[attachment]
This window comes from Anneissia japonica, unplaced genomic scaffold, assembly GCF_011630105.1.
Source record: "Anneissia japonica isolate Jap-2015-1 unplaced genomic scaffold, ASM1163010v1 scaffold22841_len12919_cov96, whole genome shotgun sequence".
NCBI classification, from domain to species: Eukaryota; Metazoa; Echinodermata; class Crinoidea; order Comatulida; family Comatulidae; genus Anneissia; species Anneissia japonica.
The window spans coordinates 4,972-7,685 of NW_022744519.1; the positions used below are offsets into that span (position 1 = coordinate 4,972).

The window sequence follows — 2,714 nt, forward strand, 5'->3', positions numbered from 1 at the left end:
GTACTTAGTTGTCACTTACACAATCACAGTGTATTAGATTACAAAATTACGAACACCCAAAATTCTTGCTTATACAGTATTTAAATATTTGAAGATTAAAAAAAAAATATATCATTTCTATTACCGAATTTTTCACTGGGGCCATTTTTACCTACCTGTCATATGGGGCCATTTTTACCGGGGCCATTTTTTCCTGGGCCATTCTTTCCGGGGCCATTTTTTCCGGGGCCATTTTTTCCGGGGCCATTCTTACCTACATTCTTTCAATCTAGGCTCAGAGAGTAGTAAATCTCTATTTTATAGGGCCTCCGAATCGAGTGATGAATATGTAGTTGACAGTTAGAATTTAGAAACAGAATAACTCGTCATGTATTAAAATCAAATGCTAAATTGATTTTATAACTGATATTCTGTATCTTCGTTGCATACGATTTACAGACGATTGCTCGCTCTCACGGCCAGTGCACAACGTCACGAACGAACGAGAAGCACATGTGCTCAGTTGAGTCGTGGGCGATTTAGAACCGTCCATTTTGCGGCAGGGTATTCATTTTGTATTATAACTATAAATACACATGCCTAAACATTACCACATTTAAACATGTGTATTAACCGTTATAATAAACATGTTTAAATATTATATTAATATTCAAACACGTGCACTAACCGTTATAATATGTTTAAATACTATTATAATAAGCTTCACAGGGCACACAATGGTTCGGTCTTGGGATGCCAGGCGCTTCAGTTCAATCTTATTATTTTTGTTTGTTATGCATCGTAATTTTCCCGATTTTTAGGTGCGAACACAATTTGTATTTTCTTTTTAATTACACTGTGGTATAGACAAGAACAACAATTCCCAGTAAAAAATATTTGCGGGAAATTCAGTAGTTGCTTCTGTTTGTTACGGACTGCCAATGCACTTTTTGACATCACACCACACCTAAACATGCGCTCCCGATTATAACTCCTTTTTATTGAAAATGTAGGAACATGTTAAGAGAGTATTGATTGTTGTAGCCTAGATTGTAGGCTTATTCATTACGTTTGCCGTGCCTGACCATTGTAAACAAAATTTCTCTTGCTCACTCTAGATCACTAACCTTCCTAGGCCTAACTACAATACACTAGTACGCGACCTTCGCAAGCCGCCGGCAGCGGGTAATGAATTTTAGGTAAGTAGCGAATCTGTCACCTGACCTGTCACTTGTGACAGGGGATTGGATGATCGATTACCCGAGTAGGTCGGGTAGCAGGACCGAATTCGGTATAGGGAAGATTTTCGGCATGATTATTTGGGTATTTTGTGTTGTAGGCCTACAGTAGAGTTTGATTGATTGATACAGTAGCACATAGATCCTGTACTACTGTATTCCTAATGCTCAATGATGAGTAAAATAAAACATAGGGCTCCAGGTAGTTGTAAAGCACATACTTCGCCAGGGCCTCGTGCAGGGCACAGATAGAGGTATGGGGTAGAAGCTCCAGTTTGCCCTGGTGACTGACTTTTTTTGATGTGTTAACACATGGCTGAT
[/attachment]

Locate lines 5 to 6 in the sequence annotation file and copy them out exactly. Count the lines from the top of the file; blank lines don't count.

The window sequence follows — 2,714 nt, forward strand, 5'->3', positions numbered from 1 at the left end:
GTACTTAGTTGTCACTTACACAATCACAGTGTATTAGATTACAAAATTACGAACACCCAAAATTCTTGCTTATACAGTATTTAAATATTTGAAGATTAAAAAAAAAATATATCATTTCTATTACCGAATTTTTCACTGGGGCCATTTTTACCTACCTGTCATATGGGGCCATTTTTACCGGGGCCATTTTTTCCTGGGCCATTCTTTCCGGGGCCATTTTTTCCGGGGCCATTTTTTCCGGGGCCATTCTTACCTACATTCTTTCAATCTAGGCTCAGAGAGTAGTAAATCTCTATTTTATAGGGCCTCCGAATCGAGTGATGAATATGTAGTTGACAGTTAGAATTTAGAAACAGAATAACTCGTCATGTATTAAAATCAAATGCTAAATTGATTTTATAACTGATATTCTGTATCTTCGTTGCATACGATTTACAGACGATTGCTCGCTCTCACGGCCAGTGCACAACGTCACGAACGAACGAGAAGCACATGTGCTCAGTTGAGTCGTGGGCGATTTAGAACCGTCCATTTTGCGGCAGGGTATTCATTTTGTATTATAACTATAAATACACATGCCTAAACATTACCACATTTAAACATGTGTATTAACCGTTATAATAAACATGTTTAAATATTATATTAATATTCAAACACGTGCACTAACCGTTATAATATGTTTAAATACTATTATAATAAGCTTCACAGGGCACACAATGGTTCGGTCTTGGGATGCCAGGCGCTTCAGTTCAATCTTATTATTTTTGTTTGTTATGCATCGTAATTTTCCCGATTTTTAGGTGCGAACACAATTTGTATTTTCTTTTTAATTACACTGTGGTATAGACAAGAACAACAATTCCCAGTAAAAAATATTTGCGGGAAATTCAGTAGTTGCTTCTGTTTGTTACGGACTGCCAATGCACTTTTTGACATCACACCACACCTAAACATGCGCTCCCGATTATAACTCCTTTTTATTGAAAATGTAGGAACATGTTAAGAGAGTATTGATTGTTGTAGCCTAGATTGTAGGCTTATTCATTACGTTTGCCGTGCCTGACCATTGTAAACAAAATTTCTCTTGCTCACTCTAGATCACTAACCTTCCTAGGCCTAACTACAATACACTAGTACGCGACCTTCGCAAGCCGCCGGCAGCGGGTAATGAATTTTAGGTAAGTAGCGAATCTGTCACCTGACCTGTCACTTGTGACAGGGGATTGGATGATCGATTACCCGAGTAGGTCGGGTAGCAGGACCGAATTCGGTATAGGGAAGATTTTCGGCATGATTATTTGGGTATTTTGTGTTGTAGGCCTACAGTAGAGTTTGATTGATTGATACAGTAGCACATAGATCCTGTACTACTGTATTCCTAATGCTCAATGATGAGTAAAATAAAACATAGGGCTCCAGGTAGTTGTAAAGCACATACTTCGCCAGGGCCTCGTGCAGGGCACAGATAGAGGTATGGGGTAGAAGCTCCAGTTTGCCCTGGTGACTGACTTTTTTTGATGTGTTAACACATGGCTGAT